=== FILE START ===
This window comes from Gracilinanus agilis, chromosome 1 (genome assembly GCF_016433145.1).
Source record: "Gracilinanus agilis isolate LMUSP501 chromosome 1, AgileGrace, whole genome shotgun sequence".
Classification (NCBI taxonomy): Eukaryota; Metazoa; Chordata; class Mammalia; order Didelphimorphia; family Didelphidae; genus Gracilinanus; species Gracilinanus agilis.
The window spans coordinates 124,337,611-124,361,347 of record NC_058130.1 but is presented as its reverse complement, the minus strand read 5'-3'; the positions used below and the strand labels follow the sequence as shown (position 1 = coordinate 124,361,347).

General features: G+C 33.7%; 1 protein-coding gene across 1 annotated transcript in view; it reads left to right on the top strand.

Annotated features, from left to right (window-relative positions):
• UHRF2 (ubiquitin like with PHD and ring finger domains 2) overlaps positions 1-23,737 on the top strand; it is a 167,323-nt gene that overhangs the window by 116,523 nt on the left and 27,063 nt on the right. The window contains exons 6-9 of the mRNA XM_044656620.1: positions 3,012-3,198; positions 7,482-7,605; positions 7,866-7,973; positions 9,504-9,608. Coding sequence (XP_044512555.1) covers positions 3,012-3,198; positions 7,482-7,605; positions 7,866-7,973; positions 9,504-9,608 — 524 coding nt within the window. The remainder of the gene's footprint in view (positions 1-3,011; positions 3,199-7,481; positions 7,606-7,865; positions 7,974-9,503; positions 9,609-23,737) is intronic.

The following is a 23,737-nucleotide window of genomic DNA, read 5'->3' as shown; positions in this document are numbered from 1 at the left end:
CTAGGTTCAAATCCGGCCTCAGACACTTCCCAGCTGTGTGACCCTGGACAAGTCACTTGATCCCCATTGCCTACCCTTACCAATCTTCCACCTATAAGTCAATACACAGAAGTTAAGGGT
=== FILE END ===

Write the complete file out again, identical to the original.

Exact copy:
This window comes from Gracilinanus agilis, chromosome 1 (genome assembly GCF_016433145.1).
Source record: "Gracilinanus agilis isolate LMUSP501 chromosome 1, AgileGrace, whole genome shotgun sequence".
Classification (NCBI taxonomy): Eukaryota; Metazoa; Chordata; class Mammalia; order Didelphimorphia; family Didelphidae; genus Gracilinanus; species Gracilinanus agilis.
The window spans coordinates 124,337,611-124,361,347 of record NC_058130.1 but is presented as its reverse complement, the minus strand read 5'-3'; the positions used below and the strand labels follow the sequence as shown (position 1 = coordinate 124,361,347).

General features: G+C 33.7%; 1 protein-coding gene across 1 annotated transcript in view; it reads left to right on the top strand.

Annotated features, from left to right (window-relative positions):
• UHRF2 (ubiquitin like with PHD and ring finger domains 2) overlaps positions 1-23,737 on the top strand; it is a 167,323-nt gene that overhangs the window by 116,523 nt on the left and 27,063 nt on the right. The window contains exons 6-9 of the mRNA XM_044656620.1: positions 3,012-3,198; positions 7,482-7,605; positions 7,866-7,973; positions 9,504-9,608. Coding sequence (XP_044512555.1) covers positions 3,012-3,198; positions 7,482-7,605; positions 7,866-7,973; positions 9,504-9,608 — 524 coding nt within the window. The remainder of the gene's footprint in view (positions 1-3,011; positions 3,199-7,481; positions 7,606-7,865; positions 7,974-9,503; positions 9,609-23,737) is intronic.

The following is a 23,737-nucleotide window of genomic DNA, read 5'->3' as shown; positions in this document are numbered from 1 at the left end:
CTAGGTTCAAATCCGGCCTCAGACACTTCCCAGCTGTGTGACCCTGGACAAGTCACTTGATCCCCATTGCCTACCCTTACCAATCTTCCACCTATAAGTCAATACACAGAAGTTAAGGGT